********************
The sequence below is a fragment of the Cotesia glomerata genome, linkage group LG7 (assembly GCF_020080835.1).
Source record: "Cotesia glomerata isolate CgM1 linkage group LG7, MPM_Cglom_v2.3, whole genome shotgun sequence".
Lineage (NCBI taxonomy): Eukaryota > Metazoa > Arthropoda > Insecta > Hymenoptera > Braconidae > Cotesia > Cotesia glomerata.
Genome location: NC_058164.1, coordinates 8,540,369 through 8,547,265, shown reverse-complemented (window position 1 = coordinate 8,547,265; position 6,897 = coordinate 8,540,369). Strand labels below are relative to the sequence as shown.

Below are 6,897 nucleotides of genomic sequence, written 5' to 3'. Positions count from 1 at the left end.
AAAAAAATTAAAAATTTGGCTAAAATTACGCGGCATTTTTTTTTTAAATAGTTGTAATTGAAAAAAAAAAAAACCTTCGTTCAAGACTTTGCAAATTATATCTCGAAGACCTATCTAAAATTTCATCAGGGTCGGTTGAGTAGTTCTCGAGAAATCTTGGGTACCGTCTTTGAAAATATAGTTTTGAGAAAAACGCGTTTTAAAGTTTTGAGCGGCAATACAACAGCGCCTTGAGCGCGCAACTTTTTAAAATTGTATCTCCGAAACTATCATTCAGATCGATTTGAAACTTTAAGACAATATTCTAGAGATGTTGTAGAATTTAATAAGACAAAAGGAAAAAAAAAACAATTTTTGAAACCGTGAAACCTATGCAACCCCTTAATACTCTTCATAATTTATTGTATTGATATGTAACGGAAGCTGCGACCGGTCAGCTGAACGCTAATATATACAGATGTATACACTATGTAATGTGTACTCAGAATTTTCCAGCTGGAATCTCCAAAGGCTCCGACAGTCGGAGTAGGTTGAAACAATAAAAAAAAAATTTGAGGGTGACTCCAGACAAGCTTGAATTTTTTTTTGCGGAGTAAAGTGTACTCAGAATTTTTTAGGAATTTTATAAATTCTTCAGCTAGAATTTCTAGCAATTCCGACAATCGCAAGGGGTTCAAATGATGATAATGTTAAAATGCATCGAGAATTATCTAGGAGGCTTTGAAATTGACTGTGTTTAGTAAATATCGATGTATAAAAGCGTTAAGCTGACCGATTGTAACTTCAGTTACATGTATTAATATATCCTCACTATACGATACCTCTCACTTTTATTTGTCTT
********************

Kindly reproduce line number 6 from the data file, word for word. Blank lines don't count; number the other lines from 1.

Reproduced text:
AAAAAAATTAAAAATTTGGCTAAAATTACGCGGCATTTTTTTTTTAAATAGTTGTAATTGAAAAAAAAAAAAACCTTCGTTCAAGACTTTGCAAATTATATCTCGAAGACCTATCTAAAATTTCATCAGGGTCGGTTGAGTAGTTCTCGAGAAATCTTGGGTACCGTCTTTGAAAATATAGTTTTGAGAAAAACGCGTTTTAAAGTTTTGAGCGGCAATACAACAGCGCCTTGAGCGCGCAACTTTTTAAAATTGTATCTCCGAAACTATCATTCAGATCGATTTGAAACTTTAAGACAATATTCTAGAGATGTTGTAGAATTTAATAAGACAAAAGGAAAAAAAAAACAATTTTTGAAACCGTGAAACCTATGCAACCCCTTAATACTCTTCATAATTTATTGTATTGATATGTAACGGAAGCTGCGACCGGTCAGCTGAACGCTAATATATACAGATGTATACACTATGTAATGTGTACTCAGAATTTTCCAGCTGGAATCTCCAAAGGCTCCGACAGTCGGAGTAGGTTGAAACAATAAAAAAAAAATTTGAGGGTGACTCCAGACAAGCTTGAATTTTTTTTTGCGGAGTAAAGTGTACTCAGAATTTTTTAGGAATTTTATAAATTCTTCAGCTAGAATTTCTAGCAATTCCGACAATCGCAAGGGGTTCAAATGATGATAATGTTAAAATGCATCGAGAATTATCTAGGAGGCTTTGAAATTGACTGTGTTTAGTAAATATCGATGTATAAAAGCGTTAAGCTGACCGATTGTAACTTCAGTTACATGTATTAATATATCCTCACTATACGATACCTCTCACTTTTATTTGTCTT